Despite Mondale’s landslide defeat in the presidential election, Democrats managed to make surprising gains in the Senate, winning three seats from the Republicans while narrowly holding on to their Senate seat in Kentucky where Walter Huddleston held off a strong challenge from Jefferson County Executive Mitch McConnell by less than 4,000 votes out of 1.3 million cast. The picture was less rosy in the House, where Democrats lost 13 seats to the Republicans. However, their large majority was never at risk and they still held 256 seats out of 435 after all the votes had been counted. Even though they held control of Congress, Democrats were desperate for a new direction after two straight presidential election defeats by rather large margins. At the same time, Republicans were basking in Reagan’s landslide victory as a rightward turn in American politics became clear to see. Now all eyes turned to 1988 as the battle for the soul of the Democratic Party in the Reagan era continued on.
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Chapter 1: Snow White and the Seven Dwarfs
Chapter 1: Snow White and the Seven Dwarfs


“America has always been a land of opportunity, just as my father knew when he came to this country over sixty years ago from Italy. It is a place where any dream can come true, where any one can reach their potential through hard work and persistence. I am determined now, more than ever, to make sure that stays a reality for our children and every citizen of our great nation. I don’t think President Reagan or the Republicans have been doing enough to protect opportunities for working and middle class Americans nor do I think the Democrats have done enough to show that they stand with them and understand their concerns with the problems that our country is currently facing.

It is with this recognition and a conviction to fight for the equal rights of all Americans that I announce my candidacy for President of the United States.” – Geraldine Ferraro, March 17, 1987

Gerry Ferraro was not the first to enter the race nor was she the last but her entrance caused a splash in the media, much like her choice as Mondale’s running mate did three years prior. The national media took her campaign seriously, she had been one of the stars of 1984 presidential campaign and, while she declined to challenge Al D’Amato for the Senate in ‘86, there had been speculation for months that she was preparing to run for president. Although other women had run for president in the past – Margaret Chase Smith in 1964 and Patsy Mink and Shirley Chisholm in 1972 – none of them had come anywhere close to winning their party’s nomination. For Ferraro it was different because she had several advantages that these women lacked: name recognition, donor connections, and institutional support from prominent Democrats and outside groups. Indeed, after the declaration of her campaign she was almost immediately endorsed by the National Organization for Women (NOW) and the Women’s Political Leadership Caucus (WPLC) which pledged their support to the first serious campaign by a woman for president. Riding high after her announcement, Ferraro traveled to Iowa for her first campaign stop where she was met with an enthusiastic response from women and blue-collar voters and premiered her campaign message focused on equal rights, law and order, education reform, reigning in the deficit, and standing up for American workers.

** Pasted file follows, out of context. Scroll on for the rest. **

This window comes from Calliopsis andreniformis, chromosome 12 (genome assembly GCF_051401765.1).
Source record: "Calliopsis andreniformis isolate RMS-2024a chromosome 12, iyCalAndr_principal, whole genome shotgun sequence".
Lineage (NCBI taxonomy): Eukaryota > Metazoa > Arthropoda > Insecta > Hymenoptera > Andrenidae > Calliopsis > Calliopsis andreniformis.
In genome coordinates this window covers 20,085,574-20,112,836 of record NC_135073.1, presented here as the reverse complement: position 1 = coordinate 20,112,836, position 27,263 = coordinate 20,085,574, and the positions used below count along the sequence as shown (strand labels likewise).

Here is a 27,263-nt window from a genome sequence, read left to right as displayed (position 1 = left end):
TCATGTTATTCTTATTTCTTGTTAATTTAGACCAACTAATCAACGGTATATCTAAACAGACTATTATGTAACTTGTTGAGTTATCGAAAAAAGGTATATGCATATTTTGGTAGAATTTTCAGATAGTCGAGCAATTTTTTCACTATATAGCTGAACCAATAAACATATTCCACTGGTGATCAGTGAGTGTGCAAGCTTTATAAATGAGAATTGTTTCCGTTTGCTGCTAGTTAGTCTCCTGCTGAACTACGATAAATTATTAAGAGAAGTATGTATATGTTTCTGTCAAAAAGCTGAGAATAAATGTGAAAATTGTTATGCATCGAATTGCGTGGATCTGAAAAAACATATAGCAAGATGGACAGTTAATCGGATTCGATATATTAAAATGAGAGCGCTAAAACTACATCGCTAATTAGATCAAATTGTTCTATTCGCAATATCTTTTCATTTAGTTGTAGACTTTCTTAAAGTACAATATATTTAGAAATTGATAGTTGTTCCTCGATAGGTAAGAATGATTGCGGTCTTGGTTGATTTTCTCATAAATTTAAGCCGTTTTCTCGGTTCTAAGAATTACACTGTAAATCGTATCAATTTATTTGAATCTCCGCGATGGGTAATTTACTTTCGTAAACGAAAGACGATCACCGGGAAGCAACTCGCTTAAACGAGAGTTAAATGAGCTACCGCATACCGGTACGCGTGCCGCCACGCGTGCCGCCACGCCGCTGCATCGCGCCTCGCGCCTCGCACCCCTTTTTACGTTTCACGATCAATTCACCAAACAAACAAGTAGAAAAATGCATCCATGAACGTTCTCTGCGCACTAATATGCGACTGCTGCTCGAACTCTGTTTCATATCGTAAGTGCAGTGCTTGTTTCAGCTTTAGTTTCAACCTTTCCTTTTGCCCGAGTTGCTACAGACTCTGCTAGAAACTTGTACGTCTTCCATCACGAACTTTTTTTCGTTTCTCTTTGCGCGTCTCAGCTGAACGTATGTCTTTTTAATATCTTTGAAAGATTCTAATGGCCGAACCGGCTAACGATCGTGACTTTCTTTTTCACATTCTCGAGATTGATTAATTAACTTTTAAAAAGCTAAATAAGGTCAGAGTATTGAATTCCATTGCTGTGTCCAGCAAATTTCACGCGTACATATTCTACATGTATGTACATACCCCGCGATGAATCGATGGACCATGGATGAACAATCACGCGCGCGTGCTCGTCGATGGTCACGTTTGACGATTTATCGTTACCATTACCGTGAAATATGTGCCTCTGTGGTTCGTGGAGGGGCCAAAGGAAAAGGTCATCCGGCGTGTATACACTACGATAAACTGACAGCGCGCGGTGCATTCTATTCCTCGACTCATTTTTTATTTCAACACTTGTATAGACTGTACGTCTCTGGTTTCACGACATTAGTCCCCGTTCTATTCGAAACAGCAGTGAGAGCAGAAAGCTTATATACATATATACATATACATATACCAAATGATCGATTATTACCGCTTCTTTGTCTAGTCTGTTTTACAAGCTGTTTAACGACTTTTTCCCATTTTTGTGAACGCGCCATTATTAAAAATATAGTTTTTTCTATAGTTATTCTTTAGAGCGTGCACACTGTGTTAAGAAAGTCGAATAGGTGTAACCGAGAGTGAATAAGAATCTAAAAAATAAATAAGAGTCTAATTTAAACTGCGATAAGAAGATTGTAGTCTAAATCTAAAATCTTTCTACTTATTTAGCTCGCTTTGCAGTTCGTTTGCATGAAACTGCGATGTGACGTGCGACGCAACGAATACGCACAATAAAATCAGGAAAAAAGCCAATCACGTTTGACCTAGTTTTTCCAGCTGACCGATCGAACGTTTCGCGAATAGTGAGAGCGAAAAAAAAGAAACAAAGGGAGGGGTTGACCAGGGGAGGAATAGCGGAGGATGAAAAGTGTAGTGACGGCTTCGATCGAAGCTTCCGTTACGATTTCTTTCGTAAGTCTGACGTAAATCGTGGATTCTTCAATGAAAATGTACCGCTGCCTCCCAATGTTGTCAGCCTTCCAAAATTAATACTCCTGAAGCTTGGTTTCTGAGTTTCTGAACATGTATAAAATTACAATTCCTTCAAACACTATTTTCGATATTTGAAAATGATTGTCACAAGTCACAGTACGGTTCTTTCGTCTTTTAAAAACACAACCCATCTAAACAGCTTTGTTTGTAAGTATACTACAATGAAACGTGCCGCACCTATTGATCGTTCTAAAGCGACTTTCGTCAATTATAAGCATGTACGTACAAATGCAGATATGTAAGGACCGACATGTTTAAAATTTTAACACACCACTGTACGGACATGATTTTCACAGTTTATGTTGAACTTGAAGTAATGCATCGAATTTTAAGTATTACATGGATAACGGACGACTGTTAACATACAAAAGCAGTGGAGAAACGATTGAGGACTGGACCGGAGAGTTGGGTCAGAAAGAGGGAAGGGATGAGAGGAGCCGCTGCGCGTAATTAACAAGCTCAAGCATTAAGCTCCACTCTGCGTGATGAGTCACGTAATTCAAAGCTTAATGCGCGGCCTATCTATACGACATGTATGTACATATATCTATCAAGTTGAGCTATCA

Ten days prior little-known Illinois Senator Paul Simon had declared his own campaign for president. Fiscally conservative but socially liberal, he promised to defend the principles of the Democratic Party that had been exemplified by Franklin Roosevelt, Harry Truman, and John F. Kennedy and strongly appealed to the New Deal tradition. While the New Deal still had strong support from many elements of the Democratic base, the public at large had turned away from a belief in government solutions to the nation’s problems and toward Reagan’s calls for limited government and deregulation. Many considered his bid a long shot and he had little support outside of Illinois. Ferraro's entrance had complicated his own path to the nomination as she pulled away working class voters and liberals that Simon was seeking to rely on for his own path to victory.

Shortly after Ferraro’s campaign announcement Gov. Michael Dukakis, who had been widely expected to enter the presidential race, declared that he would not be running for president. The speculation regarding Ferraro’s entrance had given pause to his own presidential ambitions as there was a large overlap between their appeal to white ethnic voters, immigrants, and suburban voters. Once her campaign was launched Dukakis concluded that his path to the nomination was incredibly narrow and his warm opinion of Ferraro led him to end his own campaign before it even began. He was not the first potential candidate to refuse to run for president, Mario Cuomo had previously refused to enter the race himself, but he was one of the most speculated candidates to be preparing a run for the Democratic nomination and his announcement provided a much needed boost to the Ferraro campaign which was worried about the potential for Dukakis to split her vote in the Northeast and across the Midwest.